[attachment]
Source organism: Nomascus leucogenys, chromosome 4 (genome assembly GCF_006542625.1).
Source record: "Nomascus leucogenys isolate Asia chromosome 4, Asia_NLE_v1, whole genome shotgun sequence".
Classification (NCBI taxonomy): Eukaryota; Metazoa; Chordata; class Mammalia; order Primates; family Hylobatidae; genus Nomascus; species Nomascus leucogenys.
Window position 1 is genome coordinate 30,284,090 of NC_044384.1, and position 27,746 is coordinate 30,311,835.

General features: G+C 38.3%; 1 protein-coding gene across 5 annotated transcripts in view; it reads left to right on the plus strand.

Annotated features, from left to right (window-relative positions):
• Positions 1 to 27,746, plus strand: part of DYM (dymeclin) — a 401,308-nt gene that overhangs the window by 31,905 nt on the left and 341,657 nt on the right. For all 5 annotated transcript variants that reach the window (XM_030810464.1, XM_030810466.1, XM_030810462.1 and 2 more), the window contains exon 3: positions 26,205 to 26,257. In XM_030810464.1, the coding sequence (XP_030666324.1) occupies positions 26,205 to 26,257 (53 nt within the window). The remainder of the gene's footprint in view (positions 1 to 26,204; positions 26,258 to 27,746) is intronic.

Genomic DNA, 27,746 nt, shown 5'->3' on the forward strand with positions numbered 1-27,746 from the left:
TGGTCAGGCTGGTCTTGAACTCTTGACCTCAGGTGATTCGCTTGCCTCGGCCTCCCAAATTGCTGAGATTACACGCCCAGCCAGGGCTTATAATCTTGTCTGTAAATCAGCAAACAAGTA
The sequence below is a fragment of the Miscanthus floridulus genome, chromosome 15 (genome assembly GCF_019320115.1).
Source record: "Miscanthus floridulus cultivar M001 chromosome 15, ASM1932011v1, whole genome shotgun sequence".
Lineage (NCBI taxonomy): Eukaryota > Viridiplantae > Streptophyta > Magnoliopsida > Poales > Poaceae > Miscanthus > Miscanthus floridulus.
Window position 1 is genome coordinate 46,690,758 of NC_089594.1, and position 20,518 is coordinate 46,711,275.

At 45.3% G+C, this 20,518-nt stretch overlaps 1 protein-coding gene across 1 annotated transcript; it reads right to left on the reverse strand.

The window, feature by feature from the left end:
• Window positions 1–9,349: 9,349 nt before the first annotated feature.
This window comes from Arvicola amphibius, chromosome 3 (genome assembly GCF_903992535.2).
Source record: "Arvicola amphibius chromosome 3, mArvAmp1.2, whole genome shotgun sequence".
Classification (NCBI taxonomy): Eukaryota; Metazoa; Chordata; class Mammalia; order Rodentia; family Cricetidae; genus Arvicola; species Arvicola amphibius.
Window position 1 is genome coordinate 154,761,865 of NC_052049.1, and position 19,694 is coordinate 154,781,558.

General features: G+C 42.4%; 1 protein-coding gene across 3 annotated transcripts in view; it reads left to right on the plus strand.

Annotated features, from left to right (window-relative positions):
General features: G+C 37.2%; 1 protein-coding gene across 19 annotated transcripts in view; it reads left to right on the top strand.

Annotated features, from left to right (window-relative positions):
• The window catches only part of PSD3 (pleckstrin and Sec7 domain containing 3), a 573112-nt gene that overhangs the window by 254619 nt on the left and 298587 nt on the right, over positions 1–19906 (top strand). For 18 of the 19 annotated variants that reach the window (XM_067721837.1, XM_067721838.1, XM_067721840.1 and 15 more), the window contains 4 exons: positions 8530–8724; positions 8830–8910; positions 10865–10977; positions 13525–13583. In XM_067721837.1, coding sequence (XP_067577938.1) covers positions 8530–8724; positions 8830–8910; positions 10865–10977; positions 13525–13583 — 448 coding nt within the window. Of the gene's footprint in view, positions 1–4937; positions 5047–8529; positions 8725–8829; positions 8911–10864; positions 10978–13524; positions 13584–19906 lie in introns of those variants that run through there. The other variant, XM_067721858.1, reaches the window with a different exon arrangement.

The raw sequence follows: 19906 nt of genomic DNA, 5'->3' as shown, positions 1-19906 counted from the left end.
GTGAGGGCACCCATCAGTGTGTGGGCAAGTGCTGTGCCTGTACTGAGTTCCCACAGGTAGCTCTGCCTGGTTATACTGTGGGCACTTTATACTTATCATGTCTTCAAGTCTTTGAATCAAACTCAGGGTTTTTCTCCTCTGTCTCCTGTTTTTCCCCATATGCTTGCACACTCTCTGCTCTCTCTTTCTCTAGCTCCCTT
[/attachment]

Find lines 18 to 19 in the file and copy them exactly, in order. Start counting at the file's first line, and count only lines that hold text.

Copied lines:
Source record: "Arvicola amphibius chromosome 3, mArvAmp1.2, whole genome shotgun sequence".
Classification (NCBI taxonomy): Eukaryota; Metazoa; Chordata; class Mammalia; order Rodentia; family Cricetidae; genus Arvicola; species Arvicola amphibius.